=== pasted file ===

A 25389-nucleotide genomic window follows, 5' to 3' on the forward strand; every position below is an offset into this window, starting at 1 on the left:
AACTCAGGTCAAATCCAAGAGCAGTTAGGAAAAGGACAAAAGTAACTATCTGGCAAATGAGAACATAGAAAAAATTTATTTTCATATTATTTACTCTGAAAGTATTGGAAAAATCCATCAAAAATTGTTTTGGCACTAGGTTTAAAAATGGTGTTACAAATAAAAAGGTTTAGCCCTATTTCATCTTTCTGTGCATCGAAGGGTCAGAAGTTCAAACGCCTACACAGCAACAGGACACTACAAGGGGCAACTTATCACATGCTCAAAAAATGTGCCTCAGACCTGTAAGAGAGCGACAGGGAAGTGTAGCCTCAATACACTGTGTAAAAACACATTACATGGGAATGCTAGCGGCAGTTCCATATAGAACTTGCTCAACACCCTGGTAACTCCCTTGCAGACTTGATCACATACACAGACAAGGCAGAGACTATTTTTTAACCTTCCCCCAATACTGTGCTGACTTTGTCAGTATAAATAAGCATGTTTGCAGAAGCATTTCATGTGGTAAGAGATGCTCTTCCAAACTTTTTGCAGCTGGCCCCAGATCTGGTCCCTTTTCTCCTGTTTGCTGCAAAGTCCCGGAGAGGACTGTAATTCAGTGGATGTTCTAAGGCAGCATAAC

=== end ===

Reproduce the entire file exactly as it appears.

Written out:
A 25389-nucleotide genomic window follows, 5' to 3' on the forward strand; every position below is an offset into this window, starting at 1 on the left:
AACTCAGGTCAAATCCAAGAGCAGTTAGGAAAAGGACAAAAGTAACTATCTGGCAAATGAGAACATAGAAAAAATTTATTTTCATATTATTTACTCTGAAAGTATTGGAAAAATCCATCAAAAATTGTTTTGGCACTAGGTTTAAAAATGGTGTTACAAATAAAAAGGTTTAGCCCTATTTCATCTTTCTGTGCATCGAAGGGTCAGAAGTTCAAACGCCTACACAGCAACAGGACACTACAAGGGGCAACTTATCACATGCTCAAAAAATGTGCCTCAGACCTGTAAGAGAGCGACAGGGAAGTGTAGCCTCAATACACTGTGTAAAAACACATTACATGGGAATGCTAGCGGCAGTTCCATATAGAACTTGCTCAACACCCTGGTAACTCCCTTGCAGACTTGATCACATACACAGACAAGGCAGAGACTATTTTTTAACCTTCCCCCAATACTGTGCTGACTTTGTCAGTATAAATAAGCATGTTTGCAGAAGCATTTCATGTGGTAAGAGATGCTCTTCCAAACTTTTTGCAGCTGGCCCCAGATCTGGTCCCTTTTCTCCTGTTTGCTGCAAAGTCCCGGAGAGGACTGTAATTCAGTGGATGTTCTAAGGCAGCATAAC